On the same night that Miguel Montero tipped his cap and raised his arms in the air after the Wrigley Field video board saluted him for becoming a United States citizen, Adam Jones heard racist taunts from the Fenway Park stands.
That’s not at all trying to point out any fundamental differences between the Cubs and Red Sox or the cities of Chicago and Boston. It’s more about Major League Baseball’s powerful nature and ugly side, the game’s strengths and weaknesses and how it can reflect society as a whole.
“It’s bad to hear,” Montero said Tuesday, not really focusing on Jones being a star player for the Orioles and an important figure in the Baltimore community. “Because it doesn’t matter if you’re white, you’re black, you’re Latin, you’re Asian. Whatever you are, we’re all human beings.
“We’re all humans – we’re here for a purpose in life. Everybody has to appreciate life. It doesn’t matter who you are. It doesn’t matter what you got. It doesn’t matter how old you are. It’s unfortunate that we’re still seeing these things in this era.
“It hurts. It hurts because I don’t think anybody’s better than anybody. I think we’re all the same – we’re all going to die.”
After flying back from Boston, Montero didn’t fall asleep until about 5:15 a.m. on Monday. He woke up around 8 that morning, put on his 2016 World Series ring and made the short trip from his place in downtown Chicago to take the U.S. citizenship test along with his wife, Vanessa, and get his new passport.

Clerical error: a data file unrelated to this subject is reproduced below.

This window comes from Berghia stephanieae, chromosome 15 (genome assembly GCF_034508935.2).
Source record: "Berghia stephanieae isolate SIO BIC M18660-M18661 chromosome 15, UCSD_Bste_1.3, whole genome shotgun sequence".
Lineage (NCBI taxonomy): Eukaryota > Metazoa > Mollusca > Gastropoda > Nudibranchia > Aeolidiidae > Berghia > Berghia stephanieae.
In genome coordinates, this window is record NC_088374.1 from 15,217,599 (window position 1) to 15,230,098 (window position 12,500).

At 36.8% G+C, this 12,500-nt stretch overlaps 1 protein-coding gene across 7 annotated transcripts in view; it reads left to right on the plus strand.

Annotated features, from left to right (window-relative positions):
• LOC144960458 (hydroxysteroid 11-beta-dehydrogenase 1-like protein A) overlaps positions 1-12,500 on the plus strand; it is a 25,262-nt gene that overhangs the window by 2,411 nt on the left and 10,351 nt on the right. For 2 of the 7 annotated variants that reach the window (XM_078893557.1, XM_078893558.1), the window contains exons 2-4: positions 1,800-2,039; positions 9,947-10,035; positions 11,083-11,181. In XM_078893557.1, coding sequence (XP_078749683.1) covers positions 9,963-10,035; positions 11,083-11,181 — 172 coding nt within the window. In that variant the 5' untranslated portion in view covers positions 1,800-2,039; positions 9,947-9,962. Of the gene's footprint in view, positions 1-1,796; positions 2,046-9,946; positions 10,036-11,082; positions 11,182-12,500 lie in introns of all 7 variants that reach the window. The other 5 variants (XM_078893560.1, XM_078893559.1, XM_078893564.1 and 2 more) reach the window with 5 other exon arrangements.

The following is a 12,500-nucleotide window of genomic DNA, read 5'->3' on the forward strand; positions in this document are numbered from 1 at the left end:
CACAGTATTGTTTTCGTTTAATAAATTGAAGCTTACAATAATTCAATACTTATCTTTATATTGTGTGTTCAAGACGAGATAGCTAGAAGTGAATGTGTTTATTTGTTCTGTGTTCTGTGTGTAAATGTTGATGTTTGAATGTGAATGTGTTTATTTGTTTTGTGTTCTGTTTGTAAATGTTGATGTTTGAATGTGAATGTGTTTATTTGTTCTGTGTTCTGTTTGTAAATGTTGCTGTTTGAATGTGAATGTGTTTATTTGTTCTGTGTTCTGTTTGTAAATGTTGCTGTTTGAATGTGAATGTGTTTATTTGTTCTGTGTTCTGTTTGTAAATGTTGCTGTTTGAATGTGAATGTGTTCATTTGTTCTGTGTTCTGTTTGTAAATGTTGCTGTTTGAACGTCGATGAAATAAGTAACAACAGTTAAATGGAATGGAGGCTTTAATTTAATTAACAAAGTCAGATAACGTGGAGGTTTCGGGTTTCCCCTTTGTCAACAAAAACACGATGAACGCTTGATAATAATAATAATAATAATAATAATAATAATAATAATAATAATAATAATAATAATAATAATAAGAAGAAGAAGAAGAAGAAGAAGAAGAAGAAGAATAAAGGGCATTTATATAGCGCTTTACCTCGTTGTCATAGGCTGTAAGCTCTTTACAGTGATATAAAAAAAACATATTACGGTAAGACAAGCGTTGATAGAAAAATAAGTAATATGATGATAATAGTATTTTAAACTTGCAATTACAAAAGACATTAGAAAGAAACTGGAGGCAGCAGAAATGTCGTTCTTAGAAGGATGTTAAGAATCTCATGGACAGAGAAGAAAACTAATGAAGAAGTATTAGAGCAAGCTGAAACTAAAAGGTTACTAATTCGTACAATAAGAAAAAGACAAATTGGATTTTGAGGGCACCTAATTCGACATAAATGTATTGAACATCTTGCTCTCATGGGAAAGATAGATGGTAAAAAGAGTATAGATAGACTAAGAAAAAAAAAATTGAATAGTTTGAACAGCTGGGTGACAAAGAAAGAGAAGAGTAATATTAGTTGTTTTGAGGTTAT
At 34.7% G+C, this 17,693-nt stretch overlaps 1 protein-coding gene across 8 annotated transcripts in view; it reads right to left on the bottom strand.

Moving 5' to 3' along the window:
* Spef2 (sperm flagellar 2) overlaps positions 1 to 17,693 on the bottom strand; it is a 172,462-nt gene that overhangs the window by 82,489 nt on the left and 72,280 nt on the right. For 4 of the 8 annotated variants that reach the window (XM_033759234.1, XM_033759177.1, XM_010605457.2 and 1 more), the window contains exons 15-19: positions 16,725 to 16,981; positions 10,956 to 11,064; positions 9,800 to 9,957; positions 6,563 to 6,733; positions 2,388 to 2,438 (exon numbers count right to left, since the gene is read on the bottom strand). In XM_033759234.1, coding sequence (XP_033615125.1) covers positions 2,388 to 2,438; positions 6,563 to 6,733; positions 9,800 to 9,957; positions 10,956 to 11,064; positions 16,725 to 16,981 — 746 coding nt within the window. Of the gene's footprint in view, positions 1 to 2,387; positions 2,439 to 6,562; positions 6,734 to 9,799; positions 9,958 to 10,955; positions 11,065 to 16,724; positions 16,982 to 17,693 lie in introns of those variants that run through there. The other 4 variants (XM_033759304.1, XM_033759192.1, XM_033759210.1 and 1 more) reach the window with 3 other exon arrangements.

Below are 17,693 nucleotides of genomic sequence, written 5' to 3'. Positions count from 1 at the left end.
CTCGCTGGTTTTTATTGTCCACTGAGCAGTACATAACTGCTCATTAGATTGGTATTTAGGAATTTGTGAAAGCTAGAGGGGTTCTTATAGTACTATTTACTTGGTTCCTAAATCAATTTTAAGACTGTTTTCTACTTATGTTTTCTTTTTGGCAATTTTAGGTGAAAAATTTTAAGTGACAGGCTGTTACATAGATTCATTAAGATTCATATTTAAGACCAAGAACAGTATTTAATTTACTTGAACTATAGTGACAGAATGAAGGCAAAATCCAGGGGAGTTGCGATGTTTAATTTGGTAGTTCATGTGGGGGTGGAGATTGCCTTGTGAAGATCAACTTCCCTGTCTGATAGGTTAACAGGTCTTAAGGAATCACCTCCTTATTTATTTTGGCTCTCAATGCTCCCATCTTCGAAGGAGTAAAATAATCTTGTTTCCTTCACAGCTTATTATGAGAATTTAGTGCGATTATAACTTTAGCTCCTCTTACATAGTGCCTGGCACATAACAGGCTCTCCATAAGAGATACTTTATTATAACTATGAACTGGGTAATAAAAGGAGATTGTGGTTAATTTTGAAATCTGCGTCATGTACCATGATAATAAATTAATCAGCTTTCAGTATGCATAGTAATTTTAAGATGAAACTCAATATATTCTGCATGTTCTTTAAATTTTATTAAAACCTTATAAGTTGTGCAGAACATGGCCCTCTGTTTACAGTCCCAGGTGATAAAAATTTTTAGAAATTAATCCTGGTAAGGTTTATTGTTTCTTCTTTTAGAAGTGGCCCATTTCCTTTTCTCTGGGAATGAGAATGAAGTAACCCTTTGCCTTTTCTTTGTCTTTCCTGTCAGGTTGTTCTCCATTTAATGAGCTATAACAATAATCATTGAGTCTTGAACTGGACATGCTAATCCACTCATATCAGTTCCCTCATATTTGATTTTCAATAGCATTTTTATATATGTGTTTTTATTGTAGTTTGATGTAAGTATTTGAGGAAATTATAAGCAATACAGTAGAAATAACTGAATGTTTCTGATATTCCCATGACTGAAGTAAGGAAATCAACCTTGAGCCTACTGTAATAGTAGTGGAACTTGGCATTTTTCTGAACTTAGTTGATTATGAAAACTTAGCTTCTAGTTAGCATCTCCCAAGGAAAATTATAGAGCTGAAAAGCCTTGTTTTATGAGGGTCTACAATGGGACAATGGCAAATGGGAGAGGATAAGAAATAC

“I was so tired that I didn’t have time to get nervous about it,” Montero said.
Montero grew up in Venezuela, signed with the Diamondbacks as a teenager in 2001 and vowed that he would learn English as soon as possible, viewing it as a requirement to become a big-league catcher and an insurance policy that would allow him to stay in the game if he got seriously injured or didn’t make The Show.
“It was so pretty for me, even though it was Tucson,” Montero said, remembering his first impressions of America. “Don’t get me wrong, Venezuela is a beautiful country, but when you think about the U.S., your mind goes so fast you don’t know what to expect.”
Montero made a point to not only hang around the players from Latin America. He wouldn’t be afraid of making mistakes or getting laughed at while he tried to learn a new language. He got good enough to become a translator for teammates during rookie ball in Missoula, Montana.
Montero built himself into a quote machine, a brutally honest veteran with old-school perspective who entertains reporters while changing the culture around a championship team.
“The guys here, they helped me a lot,” Montero said. “I always practiced the test with them to see if they were capable of passing that test or not. I will tell you, probably half of this team weren’t capable to do it.”
After passing the test, Montero saw Ryan Dempster, who grew up in Canada and now works as a special assistant for the Cubs: “I told him, ‘Hey, get out of my country.’”
Montero’s children, Angel and Camilla, were born in the U.S. and the family has a spectacular home in Paradise Valley outside Phoenix. The kid from Caracas has earned more than $70 million in his career, according to the salary database at Baseball-Reference.com, and will be remembered forever as part of The Team in Chicago.
“This country is full of opportunities,” Montero said. “I think all of us baseball players, we live the American dream. We’re playing a baseball game. We’re playing a sport that we love to play. We grew up always wanting to be in the big leagues. Now, we’re here, and we’re making a lot of money for what we love to do.
“We’re all living the American dream.”